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Hale & Hamlin News

Hale & Hamlin has added a new attorney, Zachary F. McNally, to it's team.  Zachary is a recent graduate of Maine's only law school, and is a native Mainer.  Born in the shadow of Mt. Katahdin in the small town of Sherman Mills, Zachary then moved Downeast to attend high school in Machias.

Zachary will be operating a true general practice, handling clients issues across the legal spectrum.  Please join us in welcoming Zachary to Hale & Hamlin and welcoming him back to Downeast Maine! 
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Hale & Hamlin, LLC has opened a new office in Blue Hill for the convenience of our Peninsula clients. Please visit us at 105 Main Street, Second Floor Suite, Blue Hill, Maine, 04614. 

Telephone 207.374.7016

Boatyard Expansion Appeal is Denied

Published Date

By Mark Good

mgood@mdislander.com

Courtesy Mount Desert Islander

TREMONT-An appeal of the granting of a permit allowing Bass Harbor Boat to build, repair and maintain boats in two recently constructed buildings was rejected by the appeals board last week.

Nancy Diedricksen, whose property abuts the boatyard owned by Robert “Chummy” Rich, filed the appeal, which was heard on Thursday, Feb. 9. The board denied her appeal in a 3-0 vote. Ms. Diedricksen claimed she suffered personal injury through the change of use through the devaluation of her property and the fact that it would be more difficult to sell or rent. The buildings are in a residential/commercial zone. Ms. Diedricksen was equally concerned that the change of use could create a health hazard for the neighborhood. “Odors and chemicals” generated by boat building and related maintenance activities can be harmful, she argued.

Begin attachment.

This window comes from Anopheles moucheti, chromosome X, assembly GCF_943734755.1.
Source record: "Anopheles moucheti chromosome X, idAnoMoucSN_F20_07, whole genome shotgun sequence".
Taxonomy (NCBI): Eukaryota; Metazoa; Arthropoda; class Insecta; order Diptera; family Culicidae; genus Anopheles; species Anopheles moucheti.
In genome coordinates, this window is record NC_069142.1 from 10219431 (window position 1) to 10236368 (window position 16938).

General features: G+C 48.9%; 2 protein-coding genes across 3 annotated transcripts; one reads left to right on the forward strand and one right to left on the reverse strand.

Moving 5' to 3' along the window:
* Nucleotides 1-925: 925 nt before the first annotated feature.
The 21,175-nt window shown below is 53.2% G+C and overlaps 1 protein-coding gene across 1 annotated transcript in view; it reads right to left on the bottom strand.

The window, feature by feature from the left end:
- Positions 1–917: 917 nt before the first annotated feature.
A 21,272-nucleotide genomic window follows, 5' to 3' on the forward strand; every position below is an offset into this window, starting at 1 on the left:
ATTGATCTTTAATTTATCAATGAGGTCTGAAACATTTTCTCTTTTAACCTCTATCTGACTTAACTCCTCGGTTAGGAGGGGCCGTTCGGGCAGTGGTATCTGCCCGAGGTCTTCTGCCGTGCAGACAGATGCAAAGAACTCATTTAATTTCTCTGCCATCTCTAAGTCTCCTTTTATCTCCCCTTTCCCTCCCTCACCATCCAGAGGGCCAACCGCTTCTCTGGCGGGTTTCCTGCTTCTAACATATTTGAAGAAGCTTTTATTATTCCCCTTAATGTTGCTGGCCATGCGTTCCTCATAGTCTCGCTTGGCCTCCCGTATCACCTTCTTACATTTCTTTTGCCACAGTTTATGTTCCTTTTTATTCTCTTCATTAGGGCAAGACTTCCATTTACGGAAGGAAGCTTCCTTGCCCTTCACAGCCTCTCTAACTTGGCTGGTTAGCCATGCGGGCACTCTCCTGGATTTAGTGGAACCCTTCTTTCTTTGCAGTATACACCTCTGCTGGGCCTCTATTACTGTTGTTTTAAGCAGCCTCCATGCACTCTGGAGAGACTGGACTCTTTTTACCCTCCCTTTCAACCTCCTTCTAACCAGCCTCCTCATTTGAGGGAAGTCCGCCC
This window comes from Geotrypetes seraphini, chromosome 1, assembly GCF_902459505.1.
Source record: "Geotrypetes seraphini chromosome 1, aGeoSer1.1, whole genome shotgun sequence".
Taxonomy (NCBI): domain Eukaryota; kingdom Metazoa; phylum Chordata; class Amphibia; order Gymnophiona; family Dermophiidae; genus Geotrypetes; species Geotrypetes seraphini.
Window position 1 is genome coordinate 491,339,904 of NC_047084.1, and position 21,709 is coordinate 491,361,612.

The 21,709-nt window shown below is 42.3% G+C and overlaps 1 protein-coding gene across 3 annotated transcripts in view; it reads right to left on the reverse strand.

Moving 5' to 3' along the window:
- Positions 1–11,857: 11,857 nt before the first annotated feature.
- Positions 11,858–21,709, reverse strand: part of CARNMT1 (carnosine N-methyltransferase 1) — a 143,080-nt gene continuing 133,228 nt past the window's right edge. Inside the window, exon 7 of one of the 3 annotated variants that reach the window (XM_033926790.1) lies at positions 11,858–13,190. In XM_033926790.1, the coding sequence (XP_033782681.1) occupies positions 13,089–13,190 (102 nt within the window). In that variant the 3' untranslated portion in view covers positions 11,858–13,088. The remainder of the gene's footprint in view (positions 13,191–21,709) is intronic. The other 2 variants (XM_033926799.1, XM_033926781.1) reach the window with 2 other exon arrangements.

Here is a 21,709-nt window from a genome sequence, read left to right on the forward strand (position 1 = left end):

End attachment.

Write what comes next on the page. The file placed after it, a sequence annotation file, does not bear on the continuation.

Ms. Diedricksen admitted she did not attend the meeting at which the change of use was approved. She would have attended, she said, but her notice from the town was mistakenly put in the wrong post office box. “I found out afterward,” she said.

Attorney Alison King, who represented the appeals board, suggested that if the appeal were being heard in court, the argument of a postage mistake might not be accepted. However, appeals board chairman Joanne Harris decided it was best to consider the appeal. “It was an honest mistake and we have to be reasonable,” she said.

In June, the planning board approved a building permit for Mr. Rich to construct two 50-foot-by-100-foot buildings, which were to be used for boat storage. In December, he went before the planning board a second time, getting unanimous approval to change the use of the buildings to include boat building and repair. The distinction between the two uses is important. The former only allows storage and work associated with commissioning and decommissioning boats. The latter allows all types of boat work, including construction, repairs and painting and varnishing.

Town officials are working on better definitions for these terms in the zoning ordinance and are expected to present amendments to voters in May. At the Feb. 9 hearing, Ms. Diedricksen said she has no problem with the buildings being used for storage. “I recognize the need of coexisting in a zone that allows mixed use,” she said. But, it appears the planning board did not consider the health hazards associated with the granting of the permit, she continued. Another neighboring property owner, Keith Higgins, agreed that the planning board should have taken other factors into consideration when granting the change of use. “I think the whole planning board missed the boat on this,” Mr. Higgins said. Mr. Higgins said he is less concerned about Mr. Rich’s use of the buildings than what could happen when Mr. Rich retires. “People using the buildings in the future might not be as respectful to the neighborhood,” Mr. Higgins said.

The chairman of the planning board, Mike Ryan, pointed out all the issues raised by Ms. Diedricksen and Mr. Higgins had been “thrashed to death by the planning board” before granting the permit. “Unless you can find a mistake in the findings of fact, we should be done here,” Mr. Ryan said. Carl Young, the town’s code enforcement officer, said, in his opinion, the granting of the change of use “was not contrary to the zoning ordinance and consistent with the comprehensive plan.”

While deliberating, board of appeals member Jim Keene noted the planning board had attempted to address many of the concerns raised by Ms. Diedricksen. The consensus of the three members present was that the planning board did not err in approving the change of use.